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Intel started to notify hardware makers under non-disclosure about the Spectre and Meltdown chip flaws more than a month before the vulnerabilities were revealed to users.
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Computer Weekly’s sister title, LeMagIT, has seen a document which shows that the chip maker's partners were informed on 29 November 2017 - which was also the day that Intel’s chief executive, Brian Krzanich, sold 266,000 Intel shares. The chip problems were officially revealed in the first week of January.
The stock transaction is the subject of at least one class action in the US, led by the Boston law firm Block & Leviton LLP, which was involved in the case against Volkswagen’s fake diesel emission tests.
Intel has recently come under fire over the patch it released and then recalled to protect systems with its microprocessors from the Spectre flaw.
Questions remain over why hardware manufacturers were not alerted sooner, given the flaw that was originally discovered in June by Google’s Project Zero. The fact that the Intel patch is flawed is also worrying.
As Computer Weekly has previously reported, Navin Shenoy, executive vice-president and general manager of the datacentre group at Intel Corporation, said of the faulty patches: “We recommend that equipment manufacturers, cloud service providers, system manufacturers, software suppliers and users stop deployment of current versions, as they may introduce higher than expected reboots and other unpredictable system behaviour.”
Alan Priestley, research director at Gartner, said: “The increased rate of reboot was only identified in a small number of cases at customers who had a large number of installed servers. Most supplier testing tries to cover a comprehensive set of conditions, but these will always be limited in number.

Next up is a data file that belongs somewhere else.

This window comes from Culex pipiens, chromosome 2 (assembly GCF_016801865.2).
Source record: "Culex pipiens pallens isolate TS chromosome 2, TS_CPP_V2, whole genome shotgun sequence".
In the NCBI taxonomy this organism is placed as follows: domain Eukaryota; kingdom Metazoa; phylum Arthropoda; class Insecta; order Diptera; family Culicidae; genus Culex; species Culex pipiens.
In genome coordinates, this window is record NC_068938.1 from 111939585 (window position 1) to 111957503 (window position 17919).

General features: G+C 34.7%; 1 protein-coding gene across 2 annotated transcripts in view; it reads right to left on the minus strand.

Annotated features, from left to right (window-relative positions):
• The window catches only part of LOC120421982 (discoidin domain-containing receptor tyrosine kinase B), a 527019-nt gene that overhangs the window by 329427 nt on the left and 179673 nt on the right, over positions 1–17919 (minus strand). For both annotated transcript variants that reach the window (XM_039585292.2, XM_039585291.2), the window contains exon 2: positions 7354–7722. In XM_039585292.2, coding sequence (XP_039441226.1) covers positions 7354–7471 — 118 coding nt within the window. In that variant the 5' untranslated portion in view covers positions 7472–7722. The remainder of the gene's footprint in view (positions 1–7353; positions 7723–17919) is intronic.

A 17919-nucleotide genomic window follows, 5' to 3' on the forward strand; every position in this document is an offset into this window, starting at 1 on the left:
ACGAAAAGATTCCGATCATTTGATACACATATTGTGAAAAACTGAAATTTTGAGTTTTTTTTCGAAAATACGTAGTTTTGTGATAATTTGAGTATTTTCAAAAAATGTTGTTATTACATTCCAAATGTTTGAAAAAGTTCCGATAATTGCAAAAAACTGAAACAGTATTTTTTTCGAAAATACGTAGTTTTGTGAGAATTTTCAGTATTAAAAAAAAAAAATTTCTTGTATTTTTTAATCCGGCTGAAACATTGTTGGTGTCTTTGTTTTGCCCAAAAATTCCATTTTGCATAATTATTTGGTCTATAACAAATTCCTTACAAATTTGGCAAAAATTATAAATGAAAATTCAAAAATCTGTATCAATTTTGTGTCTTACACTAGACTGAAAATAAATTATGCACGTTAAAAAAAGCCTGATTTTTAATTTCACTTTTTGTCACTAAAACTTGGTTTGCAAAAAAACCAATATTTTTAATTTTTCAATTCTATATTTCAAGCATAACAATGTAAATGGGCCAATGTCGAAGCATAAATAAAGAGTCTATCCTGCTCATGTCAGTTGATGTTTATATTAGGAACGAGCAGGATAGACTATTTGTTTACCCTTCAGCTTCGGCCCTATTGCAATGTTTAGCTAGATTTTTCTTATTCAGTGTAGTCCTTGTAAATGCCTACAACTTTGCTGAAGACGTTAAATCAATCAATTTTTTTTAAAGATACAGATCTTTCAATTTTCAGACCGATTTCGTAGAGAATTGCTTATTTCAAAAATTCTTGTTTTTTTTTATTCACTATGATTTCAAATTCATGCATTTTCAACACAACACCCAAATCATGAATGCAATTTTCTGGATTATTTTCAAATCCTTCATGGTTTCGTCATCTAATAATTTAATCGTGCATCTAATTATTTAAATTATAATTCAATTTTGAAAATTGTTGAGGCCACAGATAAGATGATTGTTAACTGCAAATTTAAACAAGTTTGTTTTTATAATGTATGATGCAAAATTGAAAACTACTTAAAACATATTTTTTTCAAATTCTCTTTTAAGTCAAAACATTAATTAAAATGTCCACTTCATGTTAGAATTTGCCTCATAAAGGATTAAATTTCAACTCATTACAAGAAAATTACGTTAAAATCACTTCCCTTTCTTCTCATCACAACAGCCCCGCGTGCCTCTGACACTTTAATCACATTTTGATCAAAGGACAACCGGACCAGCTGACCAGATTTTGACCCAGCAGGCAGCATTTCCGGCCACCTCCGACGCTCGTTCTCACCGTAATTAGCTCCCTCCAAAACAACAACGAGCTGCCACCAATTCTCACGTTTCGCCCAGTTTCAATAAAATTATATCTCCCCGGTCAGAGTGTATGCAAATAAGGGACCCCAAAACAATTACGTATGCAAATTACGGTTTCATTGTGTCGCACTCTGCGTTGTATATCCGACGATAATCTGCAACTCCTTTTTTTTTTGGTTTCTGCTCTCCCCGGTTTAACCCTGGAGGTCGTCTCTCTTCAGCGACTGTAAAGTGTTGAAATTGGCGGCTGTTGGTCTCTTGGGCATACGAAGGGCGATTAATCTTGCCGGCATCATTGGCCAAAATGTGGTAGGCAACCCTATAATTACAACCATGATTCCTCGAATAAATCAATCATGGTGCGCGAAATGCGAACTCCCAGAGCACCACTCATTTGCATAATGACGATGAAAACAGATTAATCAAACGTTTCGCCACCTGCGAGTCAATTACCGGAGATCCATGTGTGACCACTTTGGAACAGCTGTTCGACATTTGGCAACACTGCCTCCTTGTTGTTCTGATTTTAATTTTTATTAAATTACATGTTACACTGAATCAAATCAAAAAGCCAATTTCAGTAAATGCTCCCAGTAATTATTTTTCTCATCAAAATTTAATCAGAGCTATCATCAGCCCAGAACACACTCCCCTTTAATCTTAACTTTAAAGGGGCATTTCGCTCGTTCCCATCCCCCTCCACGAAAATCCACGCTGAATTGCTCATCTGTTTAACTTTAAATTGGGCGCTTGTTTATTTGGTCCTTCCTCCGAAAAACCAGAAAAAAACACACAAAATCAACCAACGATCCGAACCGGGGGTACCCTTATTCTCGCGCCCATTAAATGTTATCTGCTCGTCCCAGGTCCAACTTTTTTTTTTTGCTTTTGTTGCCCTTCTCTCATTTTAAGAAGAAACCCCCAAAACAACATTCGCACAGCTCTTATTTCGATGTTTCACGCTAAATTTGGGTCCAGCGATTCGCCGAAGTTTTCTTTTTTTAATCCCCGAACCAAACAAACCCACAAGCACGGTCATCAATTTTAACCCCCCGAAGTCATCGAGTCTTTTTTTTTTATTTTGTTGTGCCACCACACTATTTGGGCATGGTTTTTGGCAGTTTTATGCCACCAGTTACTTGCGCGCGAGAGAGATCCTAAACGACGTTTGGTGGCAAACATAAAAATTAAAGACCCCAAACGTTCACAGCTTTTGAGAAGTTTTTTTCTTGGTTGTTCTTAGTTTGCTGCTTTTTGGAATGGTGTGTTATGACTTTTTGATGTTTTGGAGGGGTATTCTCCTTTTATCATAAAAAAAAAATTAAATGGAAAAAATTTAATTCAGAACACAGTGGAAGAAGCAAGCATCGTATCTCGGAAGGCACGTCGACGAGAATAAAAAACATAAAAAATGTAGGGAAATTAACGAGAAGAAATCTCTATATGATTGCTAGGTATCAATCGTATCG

“When the microcode update was applied to a large number of systems, an edge case scenario was found to cause an increased number of reboots on certain system,” he added.
Read more about Spectre and Meltdown
- As IT recoils from the Spectre and Meltdown chip exploits, companies face patches that are incompatible, leading to crashes, reduced performance and lock-ups.
- Security experts have warned that cyber attackers will be quick to use the Meltdown and Spectre exploits, but the first attempt to capitalise on them has come in the form of fake updates.
- Very few UK enterprise mobile devices have been patched against the recently discovered Meltdown and Spectre exploits and almost a quarter cannot be patched, a study shows.
Intel has come under particular criticism from Linus Torvalds, inventor of the Linux kernel, who rubbished Intel’s proposed solution to fixing Spectre in future processors.
Intel has suggested that processors that do ship with a fix for Spectre will have this feature disabled by default. The operating system will then need to query the processor when it starts up and enable the Spectre fix to get the extra security.
On the Linux Kernel Mail List archive, Torvalds wrote: “Do you really think that is acceptable? The interface implies Intel will never fix it. I think we need something better than this garbage.”
Gartner’s Priestley said: “It’s reasonable to expect that in the future, processor suppliers will design around these exploits and they will be removed by default. The current situation is that early patches have a performance impact. Some users may decide not to deploy the patches on systems that have little risk of exposure to the exploits.”
Given that microcode updates vary by processor generation, not all processors will be able implement the Spectre mitigations, according to Priestley. This means that system software will need to determine what capabilities the local processor has and take action based on its feature set.